You said that the ammo box was shifted and that the smith loosened the front action screw, put the box back in place then tightened the screw(s). Correct? Is the barrel free-floated? If so is it still clear all the way back to the action. Run a dollar bill from the muzzle end back to the receiver. It should slide freely the whole way. (unless he has it bedded past the recoil lug) It should do the same when on your rest.

You say you "scrub" the gun after every outing. How does the rifling look at the muzzle? How's the crown look? Smooth? Even? That's something else the smith should have taken a look at for you.

How many rounds down the tube? Not sure if 22-250 is barrel burner or not.

tobnpr
March 23, 2013, 11:43 AM
You said in your first post that the barrel was bedded...

That's odd, but not unheard of. Conventional wisdom is to free-float for consistency.

I suspect your issue is one of barrel harmonics due the barrel not being free-floated.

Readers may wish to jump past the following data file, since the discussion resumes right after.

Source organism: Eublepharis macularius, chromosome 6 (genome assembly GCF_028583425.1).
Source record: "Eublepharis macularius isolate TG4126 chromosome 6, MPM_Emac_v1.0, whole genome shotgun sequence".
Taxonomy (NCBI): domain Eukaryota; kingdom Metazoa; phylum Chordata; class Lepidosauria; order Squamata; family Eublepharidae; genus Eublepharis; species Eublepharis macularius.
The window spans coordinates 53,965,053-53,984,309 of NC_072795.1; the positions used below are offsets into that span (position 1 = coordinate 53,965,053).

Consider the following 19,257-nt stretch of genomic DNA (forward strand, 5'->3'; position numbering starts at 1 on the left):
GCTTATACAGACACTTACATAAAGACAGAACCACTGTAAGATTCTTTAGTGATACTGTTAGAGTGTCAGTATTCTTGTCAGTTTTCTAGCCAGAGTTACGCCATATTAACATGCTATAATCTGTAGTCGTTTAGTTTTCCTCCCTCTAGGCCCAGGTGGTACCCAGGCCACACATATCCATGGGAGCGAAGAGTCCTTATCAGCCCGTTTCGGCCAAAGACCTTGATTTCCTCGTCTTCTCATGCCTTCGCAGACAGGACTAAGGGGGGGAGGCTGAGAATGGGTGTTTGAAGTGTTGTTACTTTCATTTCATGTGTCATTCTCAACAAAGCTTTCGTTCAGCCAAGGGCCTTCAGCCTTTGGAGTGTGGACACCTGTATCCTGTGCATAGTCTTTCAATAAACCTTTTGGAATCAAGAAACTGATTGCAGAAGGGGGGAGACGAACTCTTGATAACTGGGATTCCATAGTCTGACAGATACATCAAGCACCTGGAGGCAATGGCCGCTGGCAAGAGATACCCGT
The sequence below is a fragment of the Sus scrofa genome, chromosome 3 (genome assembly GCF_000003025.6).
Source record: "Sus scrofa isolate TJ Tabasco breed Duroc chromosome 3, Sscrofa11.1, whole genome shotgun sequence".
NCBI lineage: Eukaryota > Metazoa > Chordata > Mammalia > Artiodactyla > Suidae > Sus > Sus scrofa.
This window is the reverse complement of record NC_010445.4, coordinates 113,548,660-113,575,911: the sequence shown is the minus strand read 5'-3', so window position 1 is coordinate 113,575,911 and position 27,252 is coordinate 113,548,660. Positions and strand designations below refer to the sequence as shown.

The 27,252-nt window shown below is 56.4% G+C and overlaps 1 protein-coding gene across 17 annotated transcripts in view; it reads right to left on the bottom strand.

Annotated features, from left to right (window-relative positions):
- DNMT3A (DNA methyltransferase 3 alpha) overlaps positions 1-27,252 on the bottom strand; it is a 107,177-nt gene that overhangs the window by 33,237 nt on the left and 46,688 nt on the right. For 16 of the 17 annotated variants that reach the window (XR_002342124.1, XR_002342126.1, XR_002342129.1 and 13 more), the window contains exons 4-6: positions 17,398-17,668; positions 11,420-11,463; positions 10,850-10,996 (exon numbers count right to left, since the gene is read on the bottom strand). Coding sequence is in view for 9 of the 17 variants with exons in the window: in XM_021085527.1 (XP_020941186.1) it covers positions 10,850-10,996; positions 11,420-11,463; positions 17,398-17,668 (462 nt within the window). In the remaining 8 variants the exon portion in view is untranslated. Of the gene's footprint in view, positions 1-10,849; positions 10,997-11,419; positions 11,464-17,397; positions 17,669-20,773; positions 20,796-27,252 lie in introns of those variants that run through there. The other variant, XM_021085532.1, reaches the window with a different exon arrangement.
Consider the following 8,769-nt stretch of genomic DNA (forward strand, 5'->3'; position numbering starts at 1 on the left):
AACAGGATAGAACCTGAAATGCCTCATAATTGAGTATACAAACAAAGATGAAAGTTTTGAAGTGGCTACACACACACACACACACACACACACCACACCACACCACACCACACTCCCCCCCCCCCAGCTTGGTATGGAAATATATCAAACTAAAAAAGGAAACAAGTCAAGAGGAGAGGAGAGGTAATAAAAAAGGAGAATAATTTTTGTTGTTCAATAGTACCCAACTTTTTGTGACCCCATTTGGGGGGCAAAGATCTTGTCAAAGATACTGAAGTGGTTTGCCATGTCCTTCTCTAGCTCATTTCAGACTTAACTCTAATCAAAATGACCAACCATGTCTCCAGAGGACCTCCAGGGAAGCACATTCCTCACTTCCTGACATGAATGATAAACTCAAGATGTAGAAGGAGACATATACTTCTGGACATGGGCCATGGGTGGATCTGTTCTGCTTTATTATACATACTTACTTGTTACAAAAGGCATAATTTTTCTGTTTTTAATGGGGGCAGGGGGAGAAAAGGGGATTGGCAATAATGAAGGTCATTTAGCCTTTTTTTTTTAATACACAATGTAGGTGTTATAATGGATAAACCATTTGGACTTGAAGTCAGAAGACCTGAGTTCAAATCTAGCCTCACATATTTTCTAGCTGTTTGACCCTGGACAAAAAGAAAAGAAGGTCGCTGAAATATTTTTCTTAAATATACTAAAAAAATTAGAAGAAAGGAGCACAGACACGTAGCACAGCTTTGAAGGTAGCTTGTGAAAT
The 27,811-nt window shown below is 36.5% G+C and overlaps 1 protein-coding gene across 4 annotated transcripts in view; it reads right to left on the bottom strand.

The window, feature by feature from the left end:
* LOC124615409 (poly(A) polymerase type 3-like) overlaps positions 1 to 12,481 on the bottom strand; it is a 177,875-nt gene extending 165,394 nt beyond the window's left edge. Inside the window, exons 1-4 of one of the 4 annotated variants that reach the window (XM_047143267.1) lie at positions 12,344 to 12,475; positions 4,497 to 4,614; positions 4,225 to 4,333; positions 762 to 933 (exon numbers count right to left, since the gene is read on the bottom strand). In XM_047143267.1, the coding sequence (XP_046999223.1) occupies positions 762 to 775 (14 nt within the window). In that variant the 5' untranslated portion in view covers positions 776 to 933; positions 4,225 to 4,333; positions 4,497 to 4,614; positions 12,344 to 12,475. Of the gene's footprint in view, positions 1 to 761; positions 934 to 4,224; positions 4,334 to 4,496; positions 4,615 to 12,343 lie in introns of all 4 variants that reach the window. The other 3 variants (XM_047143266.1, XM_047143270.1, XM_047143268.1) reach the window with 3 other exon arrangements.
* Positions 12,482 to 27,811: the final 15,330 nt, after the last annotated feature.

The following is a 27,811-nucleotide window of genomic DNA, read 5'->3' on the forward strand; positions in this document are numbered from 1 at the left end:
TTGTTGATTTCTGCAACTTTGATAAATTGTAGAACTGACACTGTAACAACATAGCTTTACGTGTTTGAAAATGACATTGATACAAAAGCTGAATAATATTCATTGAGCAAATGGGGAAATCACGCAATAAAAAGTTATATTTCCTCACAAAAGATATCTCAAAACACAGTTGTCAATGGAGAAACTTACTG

It shot well with the barrel bedded, until the action shifted.

Once it shifted, the contact points/pressure points on the barrel changed- for the worse. Even re-seating probably did not get it back precisely to where it was before.

You said you really don't like the stock anyway, so I'd replace it. Laminate stocks are fine but you need to install pillars at minimum and preferably bed the receiver as well- and free-float the barrel this time.

Or, get a composite stock with an integral aluminum bedding block and be done with it.

IMO, you may be chasing ghosts now as it may be impossible to get those magic harmonics back now. If it were mine, I'd grind out the barrel bedding to free-float it for the heck of it to see what happens.

Jerry45
March 23, 2013, 01:59 PM
700 BDL's are not banded. I don't see where he said that either but sometime I do miss things. ;)

tobnpr
March 23, 2013, 07:50 PM
You mean "bedded"?